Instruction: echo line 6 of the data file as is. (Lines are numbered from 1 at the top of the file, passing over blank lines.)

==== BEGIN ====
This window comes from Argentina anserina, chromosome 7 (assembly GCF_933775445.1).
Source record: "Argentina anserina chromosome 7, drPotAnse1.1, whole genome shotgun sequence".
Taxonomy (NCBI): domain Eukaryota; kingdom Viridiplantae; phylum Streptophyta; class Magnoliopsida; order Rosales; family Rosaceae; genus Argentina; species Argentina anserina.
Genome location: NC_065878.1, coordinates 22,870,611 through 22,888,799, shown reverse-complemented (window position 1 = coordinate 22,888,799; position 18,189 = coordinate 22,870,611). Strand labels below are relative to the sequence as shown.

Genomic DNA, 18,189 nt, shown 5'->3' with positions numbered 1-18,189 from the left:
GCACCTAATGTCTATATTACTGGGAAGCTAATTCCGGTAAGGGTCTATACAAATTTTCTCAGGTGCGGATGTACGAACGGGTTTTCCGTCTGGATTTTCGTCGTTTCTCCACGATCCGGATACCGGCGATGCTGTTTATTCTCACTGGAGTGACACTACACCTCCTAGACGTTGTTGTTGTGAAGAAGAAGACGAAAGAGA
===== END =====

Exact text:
GCACCTAATGTCTATATTACTGGGAAGCTAATTCCGGTAAGGGTCTATACAAATTTTCTCAGGTGCGGATGTACGAACGGGTTTTCCGTCTGGATTTTCGTCGTTTCTCCACGATCCGGATACCGGCGATGCTGTTTATTCTCACTGGAGTGACACTACACCTCCTAGACGTTGTTGTTGTGAAGAAGAAGACGAAAGAGA